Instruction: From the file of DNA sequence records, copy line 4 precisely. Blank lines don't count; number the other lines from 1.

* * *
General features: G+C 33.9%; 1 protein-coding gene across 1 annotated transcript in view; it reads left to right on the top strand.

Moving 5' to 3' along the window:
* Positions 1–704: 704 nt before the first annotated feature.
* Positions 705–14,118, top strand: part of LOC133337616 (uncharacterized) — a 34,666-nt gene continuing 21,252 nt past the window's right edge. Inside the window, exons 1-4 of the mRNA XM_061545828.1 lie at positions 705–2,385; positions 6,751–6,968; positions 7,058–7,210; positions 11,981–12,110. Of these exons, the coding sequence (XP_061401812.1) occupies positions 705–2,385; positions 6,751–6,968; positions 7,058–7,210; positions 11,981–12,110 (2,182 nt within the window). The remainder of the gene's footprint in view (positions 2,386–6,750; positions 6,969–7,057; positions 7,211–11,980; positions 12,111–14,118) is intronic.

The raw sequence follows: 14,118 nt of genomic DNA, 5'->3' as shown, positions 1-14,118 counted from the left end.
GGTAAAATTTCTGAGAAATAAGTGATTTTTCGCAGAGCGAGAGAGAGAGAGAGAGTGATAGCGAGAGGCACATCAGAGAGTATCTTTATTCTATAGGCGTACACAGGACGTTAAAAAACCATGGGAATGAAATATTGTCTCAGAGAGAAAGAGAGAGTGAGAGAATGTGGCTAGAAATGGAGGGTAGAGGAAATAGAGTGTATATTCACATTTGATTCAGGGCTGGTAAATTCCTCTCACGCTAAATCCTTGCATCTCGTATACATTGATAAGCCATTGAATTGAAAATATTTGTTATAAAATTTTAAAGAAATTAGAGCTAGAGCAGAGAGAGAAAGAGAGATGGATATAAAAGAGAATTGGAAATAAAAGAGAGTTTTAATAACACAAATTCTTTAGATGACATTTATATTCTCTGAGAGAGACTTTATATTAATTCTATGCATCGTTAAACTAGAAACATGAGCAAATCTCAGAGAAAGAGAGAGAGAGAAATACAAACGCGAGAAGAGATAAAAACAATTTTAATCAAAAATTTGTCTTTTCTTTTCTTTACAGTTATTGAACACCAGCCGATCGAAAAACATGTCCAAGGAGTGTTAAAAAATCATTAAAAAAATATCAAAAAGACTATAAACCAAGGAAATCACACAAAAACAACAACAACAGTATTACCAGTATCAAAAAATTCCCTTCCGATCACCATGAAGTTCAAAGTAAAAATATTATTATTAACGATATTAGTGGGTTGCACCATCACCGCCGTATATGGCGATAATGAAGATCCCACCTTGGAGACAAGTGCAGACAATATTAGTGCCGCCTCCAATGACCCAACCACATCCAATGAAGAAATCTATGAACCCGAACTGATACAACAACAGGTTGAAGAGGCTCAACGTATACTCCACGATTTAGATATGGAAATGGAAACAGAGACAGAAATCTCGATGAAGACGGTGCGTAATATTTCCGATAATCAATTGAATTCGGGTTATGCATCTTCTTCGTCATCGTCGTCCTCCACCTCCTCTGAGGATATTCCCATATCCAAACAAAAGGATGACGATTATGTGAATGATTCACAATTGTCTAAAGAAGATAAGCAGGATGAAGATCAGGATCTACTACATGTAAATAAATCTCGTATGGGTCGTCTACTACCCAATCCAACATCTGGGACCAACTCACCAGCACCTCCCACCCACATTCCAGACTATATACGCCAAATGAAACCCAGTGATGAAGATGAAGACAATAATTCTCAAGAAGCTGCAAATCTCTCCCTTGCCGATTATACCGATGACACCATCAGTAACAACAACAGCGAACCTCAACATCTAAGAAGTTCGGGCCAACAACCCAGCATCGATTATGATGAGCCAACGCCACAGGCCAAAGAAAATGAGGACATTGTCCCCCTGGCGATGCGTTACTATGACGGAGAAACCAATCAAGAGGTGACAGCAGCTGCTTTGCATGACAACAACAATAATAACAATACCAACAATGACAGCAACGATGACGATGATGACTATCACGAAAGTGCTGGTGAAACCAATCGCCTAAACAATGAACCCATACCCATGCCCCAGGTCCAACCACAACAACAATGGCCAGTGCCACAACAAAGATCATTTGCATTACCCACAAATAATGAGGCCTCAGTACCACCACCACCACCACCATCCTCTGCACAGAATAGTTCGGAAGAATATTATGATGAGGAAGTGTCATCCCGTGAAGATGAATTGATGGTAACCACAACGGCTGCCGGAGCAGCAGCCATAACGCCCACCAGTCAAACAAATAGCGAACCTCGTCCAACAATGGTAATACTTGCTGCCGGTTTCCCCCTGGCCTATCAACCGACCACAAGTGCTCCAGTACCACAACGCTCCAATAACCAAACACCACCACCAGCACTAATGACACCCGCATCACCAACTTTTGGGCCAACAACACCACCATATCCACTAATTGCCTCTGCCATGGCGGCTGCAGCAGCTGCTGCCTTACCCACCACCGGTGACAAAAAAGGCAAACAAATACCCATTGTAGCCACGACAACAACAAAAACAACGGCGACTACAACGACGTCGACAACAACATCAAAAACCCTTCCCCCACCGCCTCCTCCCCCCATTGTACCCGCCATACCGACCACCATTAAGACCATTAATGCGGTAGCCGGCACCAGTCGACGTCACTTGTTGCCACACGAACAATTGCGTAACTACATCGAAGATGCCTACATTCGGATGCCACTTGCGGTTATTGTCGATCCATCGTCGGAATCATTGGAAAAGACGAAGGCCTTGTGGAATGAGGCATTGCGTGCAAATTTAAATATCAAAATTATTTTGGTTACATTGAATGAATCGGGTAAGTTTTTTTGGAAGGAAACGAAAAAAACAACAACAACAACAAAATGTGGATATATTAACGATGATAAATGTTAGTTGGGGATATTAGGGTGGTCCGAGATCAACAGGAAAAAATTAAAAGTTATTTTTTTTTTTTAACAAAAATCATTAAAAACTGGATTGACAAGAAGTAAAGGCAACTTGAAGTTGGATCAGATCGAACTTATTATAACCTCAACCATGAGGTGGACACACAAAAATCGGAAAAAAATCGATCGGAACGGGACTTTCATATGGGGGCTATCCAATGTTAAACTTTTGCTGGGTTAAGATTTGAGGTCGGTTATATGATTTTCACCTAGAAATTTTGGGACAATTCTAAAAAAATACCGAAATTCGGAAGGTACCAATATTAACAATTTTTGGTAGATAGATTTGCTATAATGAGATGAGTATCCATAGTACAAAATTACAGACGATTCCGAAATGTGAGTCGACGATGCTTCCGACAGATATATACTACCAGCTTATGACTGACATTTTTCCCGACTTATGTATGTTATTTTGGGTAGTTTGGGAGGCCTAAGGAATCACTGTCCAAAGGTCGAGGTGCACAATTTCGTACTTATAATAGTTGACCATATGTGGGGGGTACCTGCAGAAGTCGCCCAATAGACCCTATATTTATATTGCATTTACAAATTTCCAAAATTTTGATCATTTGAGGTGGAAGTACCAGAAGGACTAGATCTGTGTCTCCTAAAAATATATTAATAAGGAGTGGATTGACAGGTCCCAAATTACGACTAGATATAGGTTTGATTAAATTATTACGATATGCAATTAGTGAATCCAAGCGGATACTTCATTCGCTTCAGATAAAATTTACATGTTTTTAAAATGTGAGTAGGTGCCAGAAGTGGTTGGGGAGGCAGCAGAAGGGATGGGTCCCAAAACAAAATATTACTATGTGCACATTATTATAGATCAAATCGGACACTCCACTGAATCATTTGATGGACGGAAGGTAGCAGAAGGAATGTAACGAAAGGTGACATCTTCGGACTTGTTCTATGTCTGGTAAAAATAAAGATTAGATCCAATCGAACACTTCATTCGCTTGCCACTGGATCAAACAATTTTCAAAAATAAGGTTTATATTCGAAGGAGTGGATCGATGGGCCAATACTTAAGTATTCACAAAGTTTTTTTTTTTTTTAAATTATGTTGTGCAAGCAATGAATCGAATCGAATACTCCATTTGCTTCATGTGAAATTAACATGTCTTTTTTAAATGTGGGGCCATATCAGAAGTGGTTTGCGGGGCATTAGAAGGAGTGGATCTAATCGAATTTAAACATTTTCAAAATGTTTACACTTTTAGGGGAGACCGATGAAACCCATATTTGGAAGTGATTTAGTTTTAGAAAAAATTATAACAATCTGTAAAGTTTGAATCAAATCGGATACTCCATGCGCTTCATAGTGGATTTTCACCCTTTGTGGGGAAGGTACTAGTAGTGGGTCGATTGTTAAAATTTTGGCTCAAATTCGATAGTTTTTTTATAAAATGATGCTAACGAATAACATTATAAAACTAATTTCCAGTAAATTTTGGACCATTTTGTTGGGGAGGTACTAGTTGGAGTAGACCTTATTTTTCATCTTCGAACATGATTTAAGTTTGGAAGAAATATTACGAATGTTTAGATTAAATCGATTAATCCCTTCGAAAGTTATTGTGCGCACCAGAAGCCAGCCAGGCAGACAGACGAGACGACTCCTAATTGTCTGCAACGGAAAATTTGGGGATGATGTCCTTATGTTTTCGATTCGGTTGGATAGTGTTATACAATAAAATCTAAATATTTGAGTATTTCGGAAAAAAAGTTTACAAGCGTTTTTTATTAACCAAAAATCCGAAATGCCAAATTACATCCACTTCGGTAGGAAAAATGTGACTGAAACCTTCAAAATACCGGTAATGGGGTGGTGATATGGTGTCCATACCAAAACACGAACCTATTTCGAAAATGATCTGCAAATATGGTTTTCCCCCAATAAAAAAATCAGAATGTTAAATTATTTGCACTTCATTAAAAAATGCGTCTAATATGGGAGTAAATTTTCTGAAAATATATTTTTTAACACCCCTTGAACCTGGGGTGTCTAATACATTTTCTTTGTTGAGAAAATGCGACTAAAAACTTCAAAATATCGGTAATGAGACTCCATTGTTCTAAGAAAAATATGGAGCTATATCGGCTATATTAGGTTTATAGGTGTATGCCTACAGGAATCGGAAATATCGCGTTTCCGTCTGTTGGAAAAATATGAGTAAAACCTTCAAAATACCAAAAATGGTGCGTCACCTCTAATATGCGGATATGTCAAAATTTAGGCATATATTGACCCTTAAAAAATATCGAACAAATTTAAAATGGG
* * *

* Positions 705–14,118, top strand: part of LOC133337616 (uncharacterized) — a 34,666-nt gene continuing 21,252 nt past the window's right edge. Inside the window, exons 1-4 of the mRNA XM_061545828.1 lie at positions 705–2,385; positions 6,751–6,968; positions 7,058–7,210; positions 11,981–12,110. Of these exons, the coding sequence (XP_061401812.1) occupies positions 705–2,385; positions 6,751–6,968; positions 7,058–7,210; positions 11,981–12,110 (2,182 nt within the window). The remainder of the gene's footprint in view (positions 2,386–6,750; positions 6,969–7,057; positions 7,211–11,980; positions 12,111–14,118) is intronic.